Published in 2020. FINALIST FOR THE LOCUS AWARD. As the ash and chaos from Mount Rainier’s eruption swirled and finally settled, the story of the Greenloop massacre has passed unnoticed, unexamined . . . until now. The journals of resident Kate Holland, recovered from the town’s bloody wreckage, capture a tale too harrowing—and too earth-shattering in its implications—to be forgotten. In these pages, Max Brooks brings Kate’s extraordinary account to light for the first time, faithfully reproducing her words alongside his own extensive investigations into the massacre and the legendary beasts behind it. Kate’s is a tale of unexpected strength and resilience, of humanity’s defiance in the face of a terrible predator’s gaze, and, inevitably, of savagery and death. Yet it is also far more than that. Because if what Kate Holland saw in those days is real, then we must accept the impossible. We must accept that the creature known as Bigfoot walks among us—and that it is a beast of terrible strength and ferocity. Part survival narrative, part bloody horror tale, part scientific journey into the boundaries between truth and fiction, this is a Bigfoot story as only Max Brooks could chronicle it—and like none you’ve ever read before.

FOLLOW:  Facebooktwitterrsstumblr  SHARE:  Facebooktwitterredditpinteresttumblrmail
If you plan to buy this book, you can support FanLit by clicking on the book cover above and buying it (and anything else) at Amazon. It costs you nothing extra, but Amazon pays us a small referral fee. Click any book cover or this link. We use this income to keep the site running. It pays for website hosting, postage for giveaways, and bookmarks and t-shirts. Thank you!

JUSTIN BLAZIER (on FanLit's staff since September 2009) is a Cyber-Security Analyst/Network Engineer located in Northern Kentucky. Like many fantasy enthusiasts, Justin cut his teeth on authors like Tolkien, Anthony, and Lewis. Due to lack of space, his small public library would often give him their donated SFF books. When he is not reading books he is likely playing board games or Tabletop RPGs. Justin lives in a quiet neighborhood with his wife, their daughter, and Norman the dog.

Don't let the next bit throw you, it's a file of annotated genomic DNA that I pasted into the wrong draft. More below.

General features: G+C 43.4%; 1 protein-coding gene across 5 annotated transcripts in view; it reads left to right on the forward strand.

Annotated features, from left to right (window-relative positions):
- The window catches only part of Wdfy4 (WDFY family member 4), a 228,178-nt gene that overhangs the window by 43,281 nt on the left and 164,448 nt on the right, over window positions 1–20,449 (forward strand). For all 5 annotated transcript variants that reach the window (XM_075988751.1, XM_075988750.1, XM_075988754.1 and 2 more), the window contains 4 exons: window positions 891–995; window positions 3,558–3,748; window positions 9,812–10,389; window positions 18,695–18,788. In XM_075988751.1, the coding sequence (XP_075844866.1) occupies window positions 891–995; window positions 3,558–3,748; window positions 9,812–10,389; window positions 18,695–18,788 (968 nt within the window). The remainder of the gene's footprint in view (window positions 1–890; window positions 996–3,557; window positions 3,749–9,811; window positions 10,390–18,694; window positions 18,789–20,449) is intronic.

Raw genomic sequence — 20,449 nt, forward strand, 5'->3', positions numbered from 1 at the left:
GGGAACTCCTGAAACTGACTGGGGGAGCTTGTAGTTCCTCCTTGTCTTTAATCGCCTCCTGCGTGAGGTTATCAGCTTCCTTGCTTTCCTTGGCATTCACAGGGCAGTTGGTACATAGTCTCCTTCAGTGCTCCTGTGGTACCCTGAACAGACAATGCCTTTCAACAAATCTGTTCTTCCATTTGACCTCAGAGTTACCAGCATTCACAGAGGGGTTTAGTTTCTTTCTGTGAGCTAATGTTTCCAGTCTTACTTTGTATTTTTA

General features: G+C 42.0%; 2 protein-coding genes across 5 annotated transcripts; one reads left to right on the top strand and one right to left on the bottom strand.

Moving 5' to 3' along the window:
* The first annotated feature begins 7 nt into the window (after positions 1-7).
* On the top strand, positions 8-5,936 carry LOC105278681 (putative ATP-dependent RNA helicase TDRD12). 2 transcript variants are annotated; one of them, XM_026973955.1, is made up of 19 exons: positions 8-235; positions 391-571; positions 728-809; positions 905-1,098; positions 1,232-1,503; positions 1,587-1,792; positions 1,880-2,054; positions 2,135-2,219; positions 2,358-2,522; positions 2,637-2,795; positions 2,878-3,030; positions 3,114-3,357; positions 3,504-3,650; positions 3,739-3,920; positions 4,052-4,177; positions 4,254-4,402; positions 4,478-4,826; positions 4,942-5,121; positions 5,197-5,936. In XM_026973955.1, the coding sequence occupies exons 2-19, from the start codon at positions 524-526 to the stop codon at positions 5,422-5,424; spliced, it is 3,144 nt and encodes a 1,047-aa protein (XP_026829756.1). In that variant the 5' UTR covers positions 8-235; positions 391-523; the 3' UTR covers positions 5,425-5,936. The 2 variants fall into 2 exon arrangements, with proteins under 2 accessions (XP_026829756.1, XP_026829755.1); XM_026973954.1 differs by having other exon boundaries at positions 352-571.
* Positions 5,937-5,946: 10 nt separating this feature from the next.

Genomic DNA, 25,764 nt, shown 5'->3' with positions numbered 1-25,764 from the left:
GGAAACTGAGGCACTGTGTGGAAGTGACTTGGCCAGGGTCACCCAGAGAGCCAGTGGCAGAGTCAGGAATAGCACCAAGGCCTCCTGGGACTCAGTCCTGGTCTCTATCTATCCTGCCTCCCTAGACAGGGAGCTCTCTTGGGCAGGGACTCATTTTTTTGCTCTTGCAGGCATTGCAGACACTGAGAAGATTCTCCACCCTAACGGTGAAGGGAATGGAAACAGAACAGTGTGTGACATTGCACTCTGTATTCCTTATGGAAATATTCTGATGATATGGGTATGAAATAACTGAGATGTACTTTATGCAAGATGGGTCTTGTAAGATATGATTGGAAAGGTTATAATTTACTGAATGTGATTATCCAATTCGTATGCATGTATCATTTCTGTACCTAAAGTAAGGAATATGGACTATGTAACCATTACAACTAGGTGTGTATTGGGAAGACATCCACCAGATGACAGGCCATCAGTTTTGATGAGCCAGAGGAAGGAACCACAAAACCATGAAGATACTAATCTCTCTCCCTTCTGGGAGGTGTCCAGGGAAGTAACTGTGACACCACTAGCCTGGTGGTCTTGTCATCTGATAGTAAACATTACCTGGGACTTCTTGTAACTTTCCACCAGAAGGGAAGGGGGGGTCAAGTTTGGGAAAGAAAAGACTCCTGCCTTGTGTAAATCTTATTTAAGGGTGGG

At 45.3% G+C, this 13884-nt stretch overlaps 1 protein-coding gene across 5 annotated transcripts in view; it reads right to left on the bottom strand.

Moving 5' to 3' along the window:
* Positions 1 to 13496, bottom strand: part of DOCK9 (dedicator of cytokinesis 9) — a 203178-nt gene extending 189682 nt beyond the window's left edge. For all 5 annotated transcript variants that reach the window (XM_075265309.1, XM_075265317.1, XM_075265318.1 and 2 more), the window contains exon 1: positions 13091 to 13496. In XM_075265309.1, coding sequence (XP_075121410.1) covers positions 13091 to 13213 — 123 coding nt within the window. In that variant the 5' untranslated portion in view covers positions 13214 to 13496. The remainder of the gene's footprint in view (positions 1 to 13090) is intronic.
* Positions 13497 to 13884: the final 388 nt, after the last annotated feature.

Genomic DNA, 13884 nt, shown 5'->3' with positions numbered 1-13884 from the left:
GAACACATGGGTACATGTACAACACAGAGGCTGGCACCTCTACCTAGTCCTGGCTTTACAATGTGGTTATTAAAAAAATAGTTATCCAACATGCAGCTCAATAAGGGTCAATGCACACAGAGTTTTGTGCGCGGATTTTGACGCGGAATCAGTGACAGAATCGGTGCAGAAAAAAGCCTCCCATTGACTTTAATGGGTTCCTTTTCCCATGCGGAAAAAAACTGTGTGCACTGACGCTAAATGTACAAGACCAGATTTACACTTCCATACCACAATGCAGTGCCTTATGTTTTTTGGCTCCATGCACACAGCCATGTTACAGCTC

View all posts by

6 comments

  1. Welcome back, Justin!

    If you’re a Bigfoot fan, you might enjoy this one: https://fantasyliterature.com/reviews/working-for-bigfoot/

  2. I noticed you only say you may not believe in Sasquatch as a “thing” any more!

    • Justin Blazier /

      I’m hedging my bet. I’m pretty sure my neighbor may be a Sasquatch. The whooping noises, banging of sticks, the smells. If he isn’t a Bigfoot then he is hiding one in the basement.

  3. I too was obsessed with Bigfoot as a kid. I was convinced “he” was real. I did a paper on Bigfoot in my 7th grade English class. I lived in the country in Michigan amidst 14 acres of mostly woods. I had to walk almost a 1/4 of a mile to catch the bus each morning, and most of the year, it was so early it was still dark. Imagine believing in Bigfoot and having to make that walk every day, five days a week. To say I was scared is an understatement. I admit I’m still obsessed and will pretty much watch any movie about Bigfoot, no matter how bad. A part of me might still believe in the possibility, or maybe I just wish it was true (but only if the proof is far away from me. lol). All this being said, I have this book on my Kindle. I think I will make it a point to read it during my sci-fi/fantasy readathon in June. Great review, by the way.

    • Justin Blazier /

      I had a similar experience growing up in rural Indiana. Our house was tucked into the woods a bit with my bedroom window facing open wilderness. My very patient father would explain that even Bigfoot would need a step ladder to peek in my window, since it was 12 feet from the ground. My imagination countered his argument by assuming they were giving each other boosts to fog up my window at 2am. I guess Bigfeet don’t have anything better to do than stare at 9 year olds while they sleep in BFE Indiana.

Review this book and/or Leave a comment:

Your email address will not be published.